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Equator record for Spindrift 2 in their Jules Verne Trophy record attempt

by Spindrift racing 21 Jan 03:25 PST 21 January 2019
Spindrift racing squad - Jules Verne Trophy © Spindrift racing

On Monday 21 January at 07h45 UTC, Spindrift 2 broke her own record by just over an hour, by crossing the Equator in four days 19 hours 57 minutes. This also gave the black and gold team an advantage of more than 23 hours (180 miles) over the current holders of the Trophy Jules Verne, IDEC Sport. This is the first challenge in the team's quest to beat the round the world record. The time for the passage from Ushant to the Equator still has to be officially ratified by the WSSRC (the international organisation that oversees records), but Yann Guichard and his crew can be pleased with this first section of the course, and bettering their own record time, set in 2015 (4d 21h 45'), by one hour and 48 minutes.

Spindrift 2 crossed the line in front of the Créac'h lighthouse on Wednesday 16 January at 11h 47 '27' UTC and quickly took advantage of the favourable conditions. The crew had to gybe the 40m trimaran about a dozen times to ensure that they stayed in the trade winds as they passed through the Canary Islands and and the island of Hierro.

Full moon!

"We entered the Doldrums at 2 degrees North: they were not very active, so we had to get through in relatively little breeze, but it was especially nice to have the full moon when we crossed the equator: we even saw the eclipse! It was beautiful for a good hour... Everyone has really been on the pace and the modifications that we made to the coach roof have been a real bonus - we are definitely less exposed. The route to the equator was not easy: we had quite lumpy seas in the lead up to the islands, then we had to gybe a lot and pass right through the Canaries and Cape Verde archipelagos." Commented Yann Guichard, a few moments after crossing the equator, the 'line' separating the north and south hemispheres.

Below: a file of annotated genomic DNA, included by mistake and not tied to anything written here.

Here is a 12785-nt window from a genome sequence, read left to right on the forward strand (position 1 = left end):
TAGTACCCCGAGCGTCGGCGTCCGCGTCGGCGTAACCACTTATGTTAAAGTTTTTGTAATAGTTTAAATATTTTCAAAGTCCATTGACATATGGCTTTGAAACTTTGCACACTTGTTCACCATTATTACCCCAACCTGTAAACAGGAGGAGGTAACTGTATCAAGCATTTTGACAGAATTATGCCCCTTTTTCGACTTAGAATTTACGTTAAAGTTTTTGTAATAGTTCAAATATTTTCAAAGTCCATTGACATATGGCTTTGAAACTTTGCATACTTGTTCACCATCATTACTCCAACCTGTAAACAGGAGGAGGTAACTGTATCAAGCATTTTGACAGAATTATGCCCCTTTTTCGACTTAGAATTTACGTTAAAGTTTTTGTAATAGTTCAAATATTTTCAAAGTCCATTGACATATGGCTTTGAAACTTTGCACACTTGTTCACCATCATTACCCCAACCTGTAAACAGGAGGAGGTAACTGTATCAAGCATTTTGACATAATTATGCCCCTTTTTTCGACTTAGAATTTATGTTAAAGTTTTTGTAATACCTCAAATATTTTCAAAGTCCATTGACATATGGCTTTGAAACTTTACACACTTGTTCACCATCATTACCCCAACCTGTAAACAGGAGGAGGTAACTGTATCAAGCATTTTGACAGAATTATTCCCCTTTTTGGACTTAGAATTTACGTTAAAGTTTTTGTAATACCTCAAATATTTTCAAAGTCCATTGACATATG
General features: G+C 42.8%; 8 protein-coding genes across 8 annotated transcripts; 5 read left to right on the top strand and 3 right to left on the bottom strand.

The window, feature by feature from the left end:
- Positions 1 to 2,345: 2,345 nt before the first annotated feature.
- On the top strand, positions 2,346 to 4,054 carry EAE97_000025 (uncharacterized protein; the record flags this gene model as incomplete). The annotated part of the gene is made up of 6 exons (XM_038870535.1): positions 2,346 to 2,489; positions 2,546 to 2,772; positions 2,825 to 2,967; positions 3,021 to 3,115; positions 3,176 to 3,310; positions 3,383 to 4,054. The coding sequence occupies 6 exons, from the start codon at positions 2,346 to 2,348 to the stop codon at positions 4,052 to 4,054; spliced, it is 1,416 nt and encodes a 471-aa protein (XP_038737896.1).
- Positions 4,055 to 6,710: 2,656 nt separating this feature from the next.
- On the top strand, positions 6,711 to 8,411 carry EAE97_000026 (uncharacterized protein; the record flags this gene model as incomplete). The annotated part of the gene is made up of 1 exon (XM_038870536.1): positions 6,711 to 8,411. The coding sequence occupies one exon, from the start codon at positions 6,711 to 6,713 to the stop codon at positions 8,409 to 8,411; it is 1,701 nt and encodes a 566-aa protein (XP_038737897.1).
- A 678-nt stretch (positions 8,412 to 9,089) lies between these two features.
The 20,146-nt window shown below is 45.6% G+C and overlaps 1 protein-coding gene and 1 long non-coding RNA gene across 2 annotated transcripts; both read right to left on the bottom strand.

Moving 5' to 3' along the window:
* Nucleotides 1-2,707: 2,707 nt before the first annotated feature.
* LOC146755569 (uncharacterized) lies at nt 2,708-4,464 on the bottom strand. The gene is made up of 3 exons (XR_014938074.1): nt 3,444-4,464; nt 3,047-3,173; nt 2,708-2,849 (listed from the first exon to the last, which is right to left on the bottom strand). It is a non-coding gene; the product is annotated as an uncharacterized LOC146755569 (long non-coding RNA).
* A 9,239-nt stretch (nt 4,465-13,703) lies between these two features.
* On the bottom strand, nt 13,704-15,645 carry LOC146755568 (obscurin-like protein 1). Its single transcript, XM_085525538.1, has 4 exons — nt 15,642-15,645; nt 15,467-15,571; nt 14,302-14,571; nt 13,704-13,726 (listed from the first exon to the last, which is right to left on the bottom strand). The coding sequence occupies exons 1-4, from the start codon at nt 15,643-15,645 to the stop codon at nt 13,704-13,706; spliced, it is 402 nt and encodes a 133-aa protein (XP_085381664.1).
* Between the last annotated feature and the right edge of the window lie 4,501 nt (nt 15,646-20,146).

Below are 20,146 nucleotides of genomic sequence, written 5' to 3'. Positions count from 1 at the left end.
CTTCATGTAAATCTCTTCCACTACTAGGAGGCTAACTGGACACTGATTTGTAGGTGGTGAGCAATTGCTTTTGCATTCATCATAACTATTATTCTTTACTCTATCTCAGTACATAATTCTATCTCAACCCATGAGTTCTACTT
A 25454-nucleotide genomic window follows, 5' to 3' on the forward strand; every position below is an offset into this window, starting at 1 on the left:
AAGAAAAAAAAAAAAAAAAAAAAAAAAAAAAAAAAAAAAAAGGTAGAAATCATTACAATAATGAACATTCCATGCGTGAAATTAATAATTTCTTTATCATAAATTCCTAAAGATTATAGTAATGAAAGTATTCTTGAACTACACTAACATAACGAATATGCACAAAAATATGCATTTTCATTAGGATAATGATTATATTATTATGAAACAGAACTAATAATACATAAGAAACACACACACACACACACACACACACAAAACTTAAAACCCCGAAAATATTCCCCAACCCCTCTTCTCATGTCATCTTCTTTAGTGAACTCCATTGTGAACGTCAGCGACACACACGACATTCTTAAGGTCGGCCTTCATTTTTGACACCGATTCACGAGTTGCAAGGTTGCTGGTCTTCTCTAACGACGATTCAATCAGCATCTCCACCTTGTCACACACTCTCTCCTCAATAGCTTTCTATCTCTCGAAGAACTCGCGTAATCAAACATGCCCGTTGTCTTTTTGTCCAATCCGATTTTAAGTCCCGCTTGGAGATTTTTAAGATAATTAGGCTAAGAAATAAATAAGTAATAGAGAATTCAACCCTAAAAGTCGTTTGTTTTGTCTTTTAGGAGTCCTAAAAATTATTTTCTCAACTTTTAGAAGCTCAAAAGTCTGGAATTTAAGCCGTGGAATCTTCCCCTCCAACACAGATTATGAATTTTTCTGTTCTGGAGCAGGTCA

However, the team is not out of the Doldrums yet, as they are currently stretching some 120 miles to the south of the Equator. The team will have a challenging six hours or so before they can hook into the south easterly trade winds blowing off Brazil. But the good news is that a strong front is due to leave Cape Frio (off Rio de Janeiro) on Tuesday.

"We will leave the Doldrums at about two degrees South, and then we will have to get around St. Helena anticyclone that is forming to the East, so we will have to go to about 37 degrees South before turning left towards the Indian Ocean. It makes the route longer, especially as we will have to cross a light weather area in three days, but we should then reach favourable NW winds. It will be a relatively slow descent... but we should be a little ahead of Francis Joyon and his crew by the time we reach Cape Aiguilles," continued the skipper of Spindrift 2.

The next goal is the tip of South Africa: Francis Joyon and his crew crossed the longitude of the Cape Aiguilles after 12d 21h 22' at sea. So, with a 23 hour advantage on this first stretch, Yann Guichard and his crew can hope to stay half a day ahead before entering the Indian Ocean. This same trimaran, when it was Banque Populaire in 2012, took less than twelve days from Ushant (11d 23h 50').

Spindrift 2 still has some 3,200 miles to reach this longitude but the black and gold trimaran has been averaging 26 knots since leaving Ushant, and covering more than 620 miles a day including the passage through the Doldrums!

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